without providing free (slightly ugly) forms with content in tact.
In both cases cataloging and indexing sites might fear that their
customers will think that they are not being served well when all
they get are pointers that cannot be followed with some means of
verification of the soundness, for the customers' interest, of that
which was retrieved. This reasoning might lead cataloging and indexing
sites to ignore such publications.

That would represent a dissemblance of the mathematical community in
which there will be at most suboptimal international network support
for digging out the state of information about a specific topic that
goes beyond what is now possible by going to *MathSciNet* (which
is enormously better than going to a paper library for *Math
Reviews*).

**Much, much more is possible soon** if there is this level
of cooperation of publishers.

Beyond that free (slightly ugly) forms with content in tact of
research articles and research monographs give publishers the hope
of churning interest and increasing receipts thereby. There will be
a relation between what can be charged for a high quality print copy
and the dollar cost, not to mention the labor and the "mess", of
printing from the web. For *good* articles and monographs
the number of international sales should be *enormous*, as the
price goes below the multiplier 1.5, relative to the dollar cost of
printing from the web, compared to the mere 2500 subscriptions that
a *good* contemporary mathematics print journal hopes to have today.

One might even imagine an increase in the quality of the average research article as publishers, as well as editors, become sensitive to the quality of the individual article as opposed to the running average quality of several years worth of the articles in a journal.

The widespread distribution, beginning around 1995, of a free viewer
for Adobe's *Portable Document Format (PDF)* made it possible for the majority
of PC users, not just those with special mathematically oriented tools
(principally "TeX"), to view typeset mathematics on their screens.

From the standpoint of a mathematician wishing to serve typeset mathematics on the network the "PDF" format is not the final answer. Indeed, while it greatly expands the viewing audience, it still, in the typical situation, requires both a web browser and a PDF viewer, and it does not push the realm of possibilities much beyond that which had been accomplished with Knuth's TeX-related "DVI" format. "DVI" is desirable because it is a public standard. (Indeed, the complete definition of "basic DVI" is relatively short.) Finally, the use of PDF requires the author to acquire at cost a tool for the generation of PDF.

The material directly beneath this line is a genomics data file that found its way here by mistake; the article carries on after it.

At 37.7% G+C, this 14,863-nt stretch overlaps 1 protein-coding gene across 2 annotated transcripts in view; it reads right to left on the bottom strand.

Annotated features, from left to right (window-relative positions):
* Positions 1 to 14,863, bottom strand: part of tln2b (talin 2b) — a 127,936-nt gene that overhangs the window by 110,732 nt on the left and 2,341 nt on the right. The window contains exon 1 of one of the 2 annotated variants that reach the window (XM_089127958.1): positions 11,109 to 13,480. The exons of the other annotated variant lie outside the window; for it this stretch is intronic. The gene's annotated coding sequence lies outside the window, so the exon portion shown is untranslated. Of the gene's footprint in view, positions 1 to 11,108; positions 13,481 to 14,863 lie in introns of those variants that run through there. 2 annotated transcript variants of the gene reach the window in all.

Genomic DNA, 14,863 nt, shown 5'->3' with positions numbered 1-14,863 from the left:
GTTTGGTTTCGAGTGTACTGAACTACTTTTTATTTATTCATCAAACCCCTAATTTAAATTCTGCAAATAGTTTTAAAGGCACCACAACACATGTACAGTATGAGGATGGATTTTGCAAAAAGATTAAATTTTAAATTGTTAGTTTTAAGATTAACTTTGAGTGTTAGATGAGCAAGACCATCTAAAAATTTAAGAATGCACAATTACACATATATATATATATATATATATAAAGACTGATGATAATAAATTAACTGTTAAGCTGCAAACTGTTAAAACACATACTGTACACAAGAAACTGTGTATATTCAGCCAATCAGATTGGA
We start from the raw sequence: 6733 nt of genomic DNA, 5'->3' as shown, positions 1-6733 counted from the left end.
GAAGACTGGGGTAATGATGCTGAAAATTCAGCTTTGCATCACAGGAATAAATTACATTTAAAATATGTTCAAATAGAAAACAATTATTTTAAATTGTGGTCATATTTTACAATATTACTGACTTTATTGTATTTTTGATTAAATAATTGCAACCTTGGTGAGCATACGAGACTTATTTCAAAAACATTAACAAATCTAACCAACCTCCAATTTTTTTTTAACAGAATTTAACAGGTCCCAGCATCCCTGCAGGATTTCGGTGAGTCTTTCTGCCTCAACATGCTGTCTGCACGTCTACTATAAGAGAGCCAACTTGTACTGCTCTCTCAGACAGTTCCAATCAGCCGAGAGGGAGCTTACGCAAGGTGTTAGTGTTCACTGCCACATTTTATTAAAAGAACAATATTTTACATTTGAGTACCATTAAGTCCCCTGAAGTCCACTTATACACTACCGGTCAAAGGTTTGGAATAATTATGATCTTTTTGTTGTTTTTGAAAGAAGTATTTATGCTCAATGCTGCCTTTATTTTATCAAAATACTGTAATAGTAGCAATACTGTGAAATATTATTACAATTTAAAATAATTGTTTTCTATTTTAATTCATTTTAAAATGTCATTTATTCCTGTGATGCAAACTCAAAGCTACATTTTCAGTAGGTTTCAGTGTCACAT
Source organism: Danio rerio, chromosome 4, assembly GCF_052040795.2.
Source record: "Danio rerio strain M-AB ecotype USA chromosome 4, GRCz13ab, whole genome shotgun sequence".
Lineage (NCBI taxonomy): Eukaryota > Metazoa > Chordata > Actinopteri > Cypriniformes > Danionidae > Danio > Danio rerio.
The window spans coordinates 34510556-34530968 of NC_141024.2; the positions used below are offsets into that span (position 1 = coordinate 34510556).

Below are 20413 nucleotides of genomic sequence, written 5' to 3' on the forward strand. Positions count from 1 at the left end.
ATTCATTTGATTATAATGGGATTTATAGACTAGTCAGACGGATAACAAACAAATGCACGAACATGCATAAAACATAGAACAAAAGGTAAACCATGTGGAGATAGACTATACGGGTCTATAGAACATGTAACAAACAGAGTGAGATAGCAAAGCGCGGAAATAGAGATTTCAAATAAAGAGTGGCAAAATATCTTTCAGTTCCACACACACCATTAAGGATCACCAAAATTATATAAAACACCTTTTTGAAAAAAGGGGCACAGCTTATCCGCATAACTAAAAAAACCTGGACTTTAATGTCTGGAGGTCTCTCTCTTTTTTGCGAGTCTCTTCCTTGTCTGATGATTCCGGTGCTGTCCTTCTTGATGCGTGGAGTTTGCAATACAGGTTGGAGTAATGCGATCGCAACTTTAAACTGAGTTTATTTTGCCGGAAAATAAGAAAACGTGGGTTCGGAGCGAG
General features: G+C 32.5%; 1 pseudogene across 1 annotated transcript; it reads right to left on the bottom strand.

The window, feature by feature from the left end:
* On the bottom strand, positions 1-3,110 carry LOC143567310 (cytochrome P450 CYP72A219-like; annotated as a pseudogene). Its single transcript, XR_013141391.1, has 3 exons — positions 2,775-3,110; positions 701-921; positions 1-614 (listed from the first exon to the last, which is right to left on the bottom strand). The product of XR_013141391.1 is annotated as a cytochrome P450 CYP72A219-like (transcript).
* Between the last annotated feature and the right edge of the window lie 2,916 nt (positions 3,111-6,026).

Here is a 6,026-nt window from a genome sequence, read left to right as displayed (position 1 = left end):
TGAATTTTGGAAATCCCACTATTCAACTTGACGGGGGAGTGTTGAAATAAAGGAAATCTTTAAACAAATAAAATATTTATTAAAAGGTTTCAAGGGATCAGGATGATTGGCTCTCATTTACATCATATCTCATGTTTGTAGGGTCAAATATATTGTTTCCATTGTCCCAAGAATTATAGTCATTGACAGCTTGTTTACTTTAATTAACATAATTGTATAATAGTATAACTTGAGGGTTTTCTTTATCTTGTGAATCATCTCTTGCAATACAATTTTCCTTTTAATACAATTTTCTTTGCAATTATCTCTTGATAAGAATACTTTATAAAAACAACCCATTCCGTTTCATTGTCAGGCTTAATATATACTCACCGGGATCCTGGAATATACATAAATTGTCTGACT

An early draft for version 3 of HTML made provision for
mathematical text in Web pages. This was adequate for casual
mathematical needs, but this simple math markup was later excluded
from HTML. Today most observers regard HTML as a "closed" language.
Nonetheless, the addition of a **single tag**,
the "`<lg>`" ("lg" for "logical group") could make
a very big difference if *MathML* does not take hold in the way
that has been promised.

After the mathematical provisions in early HTML-3 were discarded from HTML, the World Wide Web Consortium (W3C) revisited the question of provision for mathematics on the web. This led to the development of Mathematical Markup Language (MML), which acquired the status of a W3C recommendation in the Spring of 1998.

Beyond the issues of electronic presentation the mathematical
community needs formats that are (1) **efficient** for human
authoring, (2) **robust** for **notation-based searching** and
(3) **satisfactory** for **perpetual archiving**. Such formats
must be powerful enough to admit subsequent automatic processing in
many different directions.

Since 1991 I have been working, in part, as a provider to the network of information related to mathematical research. I have been involved in maintaining a public electronic archive since 1992. This archive became free-standing as a gopher in 1993, and began serving HTML hypertext and links to HTTP (HyperText Transfer Protocol) servers in early 1994. It began to function in parallel with an HTTP server (working with the same database) in 1995, functioning as part of the mathematics web, when it became apparent that it would be a while longer before most WWW browsing programs would be brought up to date (as of late 1993) on gopher protocol. Indeed by 1996 the use of gopher in the mathematical community had declined steeply.

I encourage those with an interest in the InterNet as a medium of information exchange to become acquainted with the UNIX (tm) philosophy. The principles therein have application as well to the design of information exchange protocols and mechanisms on the InterNet. Mathematicians tend to gravitate toward the UNIX philosophy because they understand how a magnificent structure can be made from the assembly of many carefully crafted nuggets.